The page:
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Low Blood Pressure: Causes, Symptoms, and Treatments

Hypertension, more commonly known as low blood pressure, can often fly under the radar due to its generally subtle and sometimes even nonexistent symptoms. However, it’s an important health topic to understand as it can indicate underlying health conditions and impact daily life.

What is Low Blood Pressure?

Low blood pressure, also known as hypotension, occurs when your blood pressure reading is lower than normal. In most cases, a blood pressure reading of 90 millimeters of mercury (mm Hg) or 60 mm Hg is generally considered low blood pressure. The first number indicates the pressure in your arteries during the contraction of your heart muscle (systolic pressure). The second number represents the pressure in your arteries when your heart muscle is between beats (diastolic pressure).

Symptoms of low blood pressure

Symptoms of low blood pressure can include

  • Dizziness or lightheadedness
  • Fainting (syncope)
  • Lack of concentration
  • Blurred vision
  • Nausea
  • Fatigue
  • Rapid, shallow breathing
  • Thirst
    In some people, especially those who are young and healthy, low blood pressure could be a normal baseline. For others, however, low blood pressure can be a sign of an underlying health issue, like heart problems, endocrine problems, severe infection, or nervous system disorders. Certain medications can also lead to low blood pressure.

What causes low blood pressure?

There can be many causes of low blood pressure, ranging from lifestyle choices to serious medical or surgical conditions. Here are some of the primary causes:

  1. Dehydration: When your body loses more water than it takes in, it can cause weakness, dizziness, and fatigue. Severe dehydration can lead to low blood pressure.
  2. Heart conditions: Some heart conditions that can lead to low blood pressure include extremely low heart rate (bradycardia), heart valve problems, heart attack, and heart failure.
  3. Endocrine problems: Thyroid conditions such as hypothyroidism or hyperthyroidism, adrenal insufficiency (Addison’s disease), low blood sugar (hypoglycemia), and in some cases, diabetes, can cause low blood pressure.
  4. Blood loss: Losing a lot of blood from a major injury or internal bleeding reduces the amount of blood in your body, leading to a severe drop in blood pressure.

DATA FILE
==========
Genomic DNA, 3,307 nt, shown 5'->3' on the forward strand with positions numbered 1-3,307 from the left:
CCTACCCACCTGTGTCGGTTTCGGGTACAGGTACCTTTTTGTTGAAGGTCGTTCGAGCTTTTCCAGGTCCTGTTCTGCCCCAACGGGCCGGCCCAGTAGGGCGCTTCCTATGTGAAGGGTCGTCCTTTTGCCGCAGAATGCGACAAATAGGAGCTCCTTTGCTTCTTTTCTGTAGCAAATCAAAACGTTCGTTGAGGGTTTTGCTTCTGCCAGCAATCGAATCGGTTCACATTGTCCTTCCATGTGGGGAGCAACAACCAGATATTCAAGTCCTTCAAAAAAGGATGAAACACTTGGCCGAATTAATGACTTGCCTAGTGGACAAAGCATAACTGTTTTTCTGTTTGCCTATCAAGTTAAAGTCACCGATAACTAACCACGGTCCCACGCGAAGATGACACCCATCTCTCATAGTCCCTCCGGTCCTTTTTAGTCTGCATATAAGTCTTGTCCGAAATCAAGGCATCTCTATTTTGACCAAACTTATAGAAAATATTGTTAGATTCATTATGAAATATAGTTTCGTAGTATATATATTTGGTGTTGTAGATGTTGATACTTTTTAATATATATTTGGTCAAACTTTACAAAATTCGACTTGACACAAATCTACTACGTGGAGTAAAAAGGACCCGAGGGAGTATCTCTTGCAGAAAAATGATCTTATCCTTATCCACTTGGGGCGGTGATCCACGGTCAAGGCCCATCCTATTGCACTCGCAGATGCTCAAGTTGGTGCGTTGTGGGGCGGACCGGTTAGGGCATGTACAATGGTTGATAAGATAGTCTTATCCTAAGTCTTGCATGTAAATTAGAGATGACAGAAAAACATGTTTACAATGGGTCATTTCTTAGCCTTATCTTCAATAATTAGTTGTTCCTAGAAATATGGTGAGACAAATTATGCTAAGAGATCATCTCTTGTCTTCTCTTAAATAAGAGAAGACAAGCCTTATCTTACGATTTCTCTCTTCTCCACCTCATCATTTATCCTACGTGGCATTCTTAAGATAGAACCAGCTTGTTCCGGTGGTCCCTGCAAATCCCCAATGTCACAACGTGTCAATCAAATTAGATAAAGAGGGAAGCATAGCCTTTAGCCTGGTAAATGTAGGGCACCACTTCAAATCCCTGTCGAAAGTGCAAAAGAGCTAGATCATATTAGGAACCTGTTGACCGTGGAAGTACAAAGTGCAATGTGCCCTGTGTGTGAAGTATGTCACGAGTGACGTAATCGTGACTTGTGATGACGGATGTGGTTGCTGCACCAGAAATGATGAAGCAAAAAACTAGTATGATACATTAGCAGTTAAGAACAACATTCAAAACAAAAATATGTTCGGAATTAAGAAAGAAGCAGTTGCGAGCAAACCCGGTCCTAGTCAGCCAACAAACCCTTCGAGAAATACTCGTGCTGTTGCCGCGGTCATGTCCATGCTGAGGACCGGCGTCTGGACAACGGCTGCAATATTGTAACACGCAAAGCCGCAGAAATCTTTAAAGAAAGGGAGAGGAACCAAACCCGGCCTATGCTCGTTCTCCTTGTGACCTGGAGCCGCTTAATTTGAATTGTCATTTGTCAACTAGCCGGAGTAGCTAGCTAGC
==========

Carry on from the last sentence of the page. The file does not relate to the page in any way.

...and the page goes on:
5. Severe infection (septicemia): When an infection in the body enters the bloodstream, it can lead to a life-threatening drop in blood pressure called septic shock.
  6. Pregnancy: Because a woman’s circulatory system expands rapidly during pregnancy, blood pressure is likely to drop. This is normal, and blood pressure usually returns to your pre-pregnancy level after you’ve given birth.
  7. Medications: Certain drugs can cause low blood pressure, including diuretics, beta blockers, some types of antidepressants, erectile dysfunction drugs, certain types of narcotics, and alcohol.
  8. Neural or autonomic disorders: Disorders of the nervous system like Parkinson’s disease, or conditions that can damage nerves in the autonomic nervous system, such as diabetes, can lead to low blood pressure.
  9. Nutritional deficiencies: A lack of some essential vitamins, such as B-12 and folate, can cause anemia, which in turn can lead to low blood pressure.
  10. Prolonged bed rest: In some cases, prolonged bed rest can cause orthostatic hypotension, which is a kind of low blood pressure that happens when you stand up after lying down.

How is low blood pressure treated?

Treatment for low blood pressure depends on the underlying cause. In many instances, if the cause is identified and treated, blood pressure returns to normal. However, if no cause can be determined or if the low blood pressure is not causing any symptoms, then treatment may not be necessary.

Here are some common approaches for managing low blood pressure:

1. Increase fluid and salt intake: This is one of the simplest ways to treat hypotension. Salt can increase blood pressure and fluids can prevent dehydration which can also cause low blood pressure. However, excessive salt can lead to heart failure, particularly in older adults, so it’s important to consult with a healthcare provider before increasing your salt intake.

2. Medications: There are several medications that can be used to raise blood pressure. Fludrocortisone and midodrine are two commonly used medications. Fludrocortisone is often used to help your body increase blood volume, which raises blood pressure, and midodrine helps narrow blood vessels, which raises blood pressure.

3. Compression stockings: The same kind of stockings used to relieve the pain and swelling of varicose veins can help reduce the pooling of blood in your legs and reduce the symptoms of orthostatic hypotension.

4. Lifestyle changes: Simple changes like avoiding alcohol, drinking plenty of water, rising slowly from sitting or lying positions, avoiding heavy lifting, and eating small, low-carbohydrate meals can help manage symptoms of low blood pressure.

5. Treat underlying conditions: If low blood pressure is the result of conditions such as infection or hormonal imbalance, treating these conditions may resolve the low blood pressure.


Remember, it’s crucial to consult with a healthcare provider to identify the cause of low blood pressure and determine the appropriate treatment. It’s also important to discuss any potential side effects of treatment, as these may outweigh the benefits of slightly increased blood pressure. Need consultation with our physician at Sugar Land, Katy or Houston area, please call at our office to confirm the appointment.

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